Gith was one of the leaders of the thrall rebellion that toppled the illithid empire thousands of years in the past and the first leader of the githyanki.


Gith was a native of the planet Pharagos, which was part of the vast illithid empire, although she later led her followers to the Astral Plane after defeating their illithid masters.

After the People defeated the illithid empire, Gith, a leader of the rebellion, insisted that all remaining illithids in the multiverse be hunted down and destroyed; then, the People would be free to conquer all planes of existence. Many of the People's hearts shared this goal. However, another leader, Zerthimon, argued that the People were already free and should instead start mending the damage done to their race. He too expressed a goal that was in the hearts of many of the People. Still, Gith insisted that hers was the only path and that they would be "under the same sky" in the matter.

Zerthimon then told Gith that there "cannot be two skies." This became known as the Pronouncement of Two Skies, a declaration of war that splintered the People into the races of githyanki (those who followed the warrior-queen Gith) and githzerai (those who followed the prophet Zerthimon). Battle was waged on the Blasted Plains, and the githyanki retreated to the Astral Sea while the githzerai withdrew to the chaos of Limbo. The two races have remained enemies ever since.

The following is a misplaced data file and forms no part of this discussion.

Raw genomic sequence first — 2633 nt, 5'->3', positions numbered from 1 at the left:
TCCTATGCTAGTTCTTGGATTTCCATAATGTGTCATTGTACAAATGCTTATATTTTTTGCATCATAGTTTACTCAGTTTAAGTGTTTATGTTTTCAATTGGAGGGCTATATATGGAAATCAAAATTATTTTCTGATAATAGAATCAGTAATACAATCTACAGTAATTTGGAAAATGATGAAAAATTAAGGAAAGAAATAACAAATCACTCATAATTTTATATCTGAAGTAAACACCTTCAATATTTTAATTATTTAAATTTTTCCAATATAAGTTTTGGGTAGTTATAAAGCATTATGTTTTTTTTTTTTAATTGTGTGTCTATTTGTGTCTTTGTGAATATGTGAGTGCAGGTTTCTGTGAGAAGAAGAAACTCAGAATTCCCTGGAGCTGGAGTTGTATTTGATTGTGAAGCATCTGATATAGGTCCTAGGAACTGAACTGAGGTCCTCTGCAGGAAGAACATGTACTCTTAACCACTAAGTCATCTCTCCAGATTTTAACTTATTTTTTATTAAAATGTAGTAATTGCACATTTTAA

Gith is said to have gone to the Nine Hells to serve Tiamat, the queen of evil dragons, as part of a pact between the githyanki and red dragons which was brokered by her advisor, Vlaakith.

After this pact was made, the red dragon consort of Tiamat, Ephelomon, went to Gith's followers to tell them of her sacrifice and convey Gith's final decree, making Vlaakith the first queen of all the githyanki and ordering them to continue their conquests.

Creative originsEdit

Gith was created by Charles Stross for his Advanced Dungeons & Dragons campaign.[1] She was first mentioned in the 1981 Fiend Folio.[2]


  1. Interview with Charles Stross by Sevendead blog.
  2. Don Turnbull (1981). Fiend Folio. (TSR Hobbies). ISBN 0-9356-9621-0.
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